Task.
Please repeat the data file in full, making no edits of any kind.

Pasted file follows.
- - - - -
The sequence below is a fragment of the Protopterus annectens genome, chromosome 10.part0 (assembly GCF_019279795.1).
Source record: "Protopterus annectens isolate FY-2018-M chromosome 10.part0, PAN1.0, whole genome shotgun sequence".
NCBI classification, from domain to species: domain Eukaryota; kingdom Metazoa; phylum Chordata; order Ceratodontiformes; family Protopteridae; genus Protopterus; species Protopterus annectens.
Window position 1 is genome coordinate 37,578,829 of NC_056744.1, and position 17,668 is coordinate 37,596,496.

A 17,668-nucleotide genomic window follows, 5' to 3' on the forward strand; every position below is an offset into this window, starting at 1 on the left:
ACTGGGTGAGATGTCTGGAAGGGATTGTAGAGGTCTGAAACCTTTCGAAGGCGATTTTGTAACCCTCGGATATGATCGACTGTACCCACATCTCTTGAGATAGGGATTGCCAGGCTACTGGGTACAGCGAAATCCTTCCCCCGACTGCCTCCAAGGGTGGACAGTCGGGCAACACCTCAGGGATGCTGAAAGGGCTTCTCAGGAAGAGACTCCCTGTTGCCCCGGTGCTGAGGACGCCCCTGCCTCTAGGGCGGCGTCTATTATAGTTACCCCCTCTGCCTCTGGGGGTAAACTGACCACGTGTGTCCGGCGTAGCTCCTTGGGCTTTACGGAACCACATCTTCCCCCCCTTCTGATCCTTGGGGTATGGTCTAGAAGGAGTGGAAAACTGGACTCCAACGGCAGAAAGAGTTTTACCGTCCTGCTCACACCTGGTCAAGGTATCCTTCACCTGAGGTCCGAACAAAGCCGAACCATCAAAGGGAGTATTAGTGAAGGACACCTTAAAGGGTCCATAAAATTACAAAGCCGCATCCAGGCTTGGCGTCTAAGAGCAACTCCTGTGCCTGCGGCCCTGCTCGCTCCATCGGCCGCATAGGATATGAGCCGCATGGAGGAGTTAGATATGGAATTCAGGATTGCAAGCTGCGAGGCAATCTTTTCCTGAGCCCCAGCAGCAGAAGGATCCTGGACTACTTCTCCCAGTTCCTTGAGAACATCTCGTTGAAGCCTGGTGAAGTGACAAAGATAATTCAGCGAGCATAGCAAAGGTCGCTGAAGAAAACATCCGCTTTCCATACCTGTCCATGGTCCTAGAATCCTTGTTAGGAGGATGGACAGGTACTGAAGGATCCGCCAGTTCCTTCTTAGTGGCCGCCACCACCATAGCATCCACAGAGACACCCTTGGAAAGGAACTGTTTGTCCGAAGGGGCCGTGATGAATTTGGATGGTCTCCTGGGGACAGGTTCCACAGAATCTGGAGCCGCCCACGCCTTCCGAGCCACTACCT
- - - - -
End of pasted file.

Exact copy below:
The sequence below is a fragment of the Protopterus annectens genome, chromosome 10.part0 (assembly GCF_019279795.1).
Source record: "Protopterus annectens isolate FY-2018-M chromosome 10.part0, PAN1.0, whole genome shotgun sequence".
NCBI classification, from domain to species: domain Eukaryota; kingdom Metazoa; phylum Chordata; order Ceratodontiformes; family Protopteridae; genus Protopterus; species Protopterus annectens.
Window position 1 is genome coordinate 37,578,829 of NC_056744.1, and position 17,668 is coordinate 37,596,496.

A 17,668-nucleotide genomic window follows, 5' to 3' on the forward strand; every position below is an offset into this window, starting at 1 on the left:
ACTGGGTGAGATGTCTGGAAGGGATTGTAGAGGTCTGAAACCTTTCGAAGGCGATTTTGTAACCCTCGGATATGATCGACTGTACCCACATCTCTTGAGATAGGGATTGCCAGGCTACTGGGTACAGCGAAATCCTTCCCCCGACTGCCTCCAAGGGTGGACAGTCGGGCAACACCTCAGGGATGCTGAAAGGGCTTCTCAGGAAGAGACTCCCTGTTGCCCCGGTGCTGAGGACGCCCCTGCCTCTAGGGCGGCGTCTATTATAGTTACCCCCTCTGCCTCTGGGGGTAAACTGACCACGTGTGTCCGGCGTAGCTCCTTGGGCTTTACGGAACCACATCTTCCCCCCCTTCTGATCCTTGGGGTATGGTCTAGAAGGAGTGGAAAACTGGACTCCAACGGCAGAAAGAGTTTTACCGTCCTGCTCACACCTGGTCAAGGTATCCTTCACCTGAGGTCCGAACAAAGCCGAACCATCAAAGGGAGTATTAGTGAAGGACACCTTAAAGGGTCCATAAAATTACAAAGCCGCATCCAGGCTTGGCGTCTAAGAGCAACTCCTGTGCCTGCGGCCCTGCTCGCTCCATCGGCCGCATAGGATATGAGCCGCATGGAGGAGTTAGATATGGAATTCAGGATTGCAAGCTGCGAGGCAATCTTTTCCTGAGCCCCAGCAGCAGAAGGATCCTGGACTACTTCTCCCAGTTCCTTGAGAACATCTCGTTGAAGCCTGGTGAAGTGACAAAGATAATTCAGCGAGCATAGCAAAGGTCGCTGAAGAAAACATCCGCTTTCCATACCTGTCCATGGTCCTAGAATCCTTGTTAGGAGGATGGACAGGTACTGAAGGATCCGCCAGTTCCTTCTTAGTGGCCGCCACCACCATAGCATCCACAGAGACACCCTTGGAAAGGAACTGTTTGTCCGAAGGGGCCGTGATGAATTTGGATGGTCTCCTGGGGACAGGTTCCACAGAATCTGGAGCCGCCCACGCCTTCCGAGCCACTACCT